We interview Arizona universities about what they're teaching teachers — and how it's changed in the past decade. Arizona is undergoing a critical teacher shortage, and it isn’t exactly hard to see why.A PK-12 educator in Arizona isn’t expected simply to be an excellent instructor, but to be it all

Apr 26, 2016

We interview Arizona universities about what they're teaching teachers — and how it's changed in the past decade.

Arizona is undergoing a critical teacher shortage, and it isn’t exactly hard to see why.

A PK-12 educator in Arizona isn’t expected simply to be an excellent instructor, but to be it all: a nurse, a mentor, a babysitter, a social worker — you name it. And they’re expected to do it in the face of abysmal budget cuts, growing global competition, expansive state poverty, and public scrutiny. Oh, and they’re expected to do it for a tiny annual salary — one unlikely to support a family, student debt, or further professional development.

Deep breath.

So how are our state colleges fighting to graduate dynamic teachers that are more likely to stay in the profession? We sat down with voices from Arizona’s three state universities to get an inside scoop on how preparing teachers for today’s classrooms is different than years past.

Northern Arizona University (NAU), The University of Arizona (UA), and Arizona State University (ASU) respectively boast unique collegiate education programs that graduate strong teacher-leaders. But the one facet of preservice training that all three agree has evolved in the past decade? The increase in early field experiences.

Mari Koerner, Ph.D., Dean of ASU’s Mary Lou Fulton Teacher’s College, advocates that the most important feature a teacher preparation program can provide its future educators is extended supervised time with partnership schools. “The big lesson we’ve learned is that we can’t, shouldn’t, and don’t want to do it alone.”

Strong and intentional partnerships with Arizona’s K-12 campuses and districts are the pride and focus of each of our state universities as they strive to provide preservice teachers with more and longer exposure and interaction with the profession. Kathy Bohan, Ph.D., Associate Dean of NAU’s College of Education, points out that multiple early field experiences “provide teacher candidates with authentic, hands-on opportunities related to classroom expectations, routines, school culture, and planning and delivering instruction to small and large groups of students.”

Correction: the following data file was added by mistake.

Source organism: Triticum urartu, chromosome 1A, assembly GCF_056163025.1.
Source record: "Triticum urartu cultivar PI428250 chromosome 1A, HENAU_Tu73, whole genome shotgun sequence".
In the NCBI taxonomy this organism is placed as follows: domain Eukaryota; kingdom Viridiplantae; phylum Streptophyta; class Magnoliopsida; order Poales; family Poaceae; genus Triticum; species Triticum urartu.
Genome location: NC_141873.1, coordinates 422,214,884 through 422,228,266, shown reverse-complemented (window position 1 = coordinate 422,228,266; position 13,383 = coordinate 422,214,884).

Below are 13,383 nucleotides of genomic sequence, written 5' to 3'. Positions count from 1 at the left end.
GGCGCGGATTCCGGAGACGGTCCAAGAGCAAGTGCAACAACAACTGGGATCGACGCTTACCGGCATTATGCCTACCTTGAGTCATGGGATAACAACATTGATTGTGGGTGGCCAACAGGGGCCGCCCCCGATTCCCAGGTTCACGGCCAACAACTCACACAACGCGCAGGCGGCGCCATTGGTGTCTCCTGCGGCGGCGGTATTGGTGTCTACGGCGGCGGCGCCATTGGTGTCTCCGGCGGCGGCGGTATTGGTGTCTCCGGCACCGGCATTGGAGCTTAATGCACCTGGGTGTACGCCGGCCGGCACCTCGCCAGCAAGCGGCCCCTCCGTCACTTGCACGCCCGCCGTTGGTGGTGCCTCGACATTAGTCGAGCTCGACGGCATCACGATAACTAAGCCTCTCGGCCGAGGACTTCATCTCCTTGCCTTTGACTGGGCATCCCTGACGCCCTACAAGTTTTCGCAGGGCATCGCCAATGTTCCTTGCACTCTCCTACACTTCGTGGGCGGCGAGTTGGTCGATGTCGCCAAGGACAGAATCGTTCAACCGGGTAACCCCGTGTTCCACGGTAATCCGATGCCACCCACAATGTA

UA’s Renée Clift, Ph.D., Associate Dean and professor at its College of Education, says Arizona’s programs have also become more field-based. “We view field placements as co-teaching and co-responsibility for student learning. We want our students to be of help in their placements.”

Not only do these efforts benefit student teachers, but increasing the focus on field-based experience helps Arizona’s districts recruit new professionals. “As a result of these expanded fieldwork experiences, district leaders have stated that they will be able to help train these future teachers to better understand and adapt their teaching strategies to match the characteristics and needs of the students in their district,” Bohan states.

Another way that our universities have stepped up to the plate has to do with upholding standards in an environment that continuously demands higher accountability — and it all starts at the heart of teaching: the needs of our students. If we take a step back in history, we can see that generations ago, American citizens could make a good life for themselves with little formal education.

“When my mother immigrated from Italy, you could get a decent job with a fifth-grade education,” Koerner illustrates. Today? Not so much. “Now, without a high school degree, it’s virtually impossible to get a decent job, to own a home. Today’s children have to be more literate, and they have to be able to graduate from high school.”

In simple terms, our preservice teacher programs have to up the ante. “We’ve made our programs more rigorous. We’ve made our prerequisites more rigorous,” Koerner asserts. And for some candidates, the demands prove too much. “Students self screen and opt out on their own, realizing it’s not the easy career option they thought. Our students are held to a high professional standard.”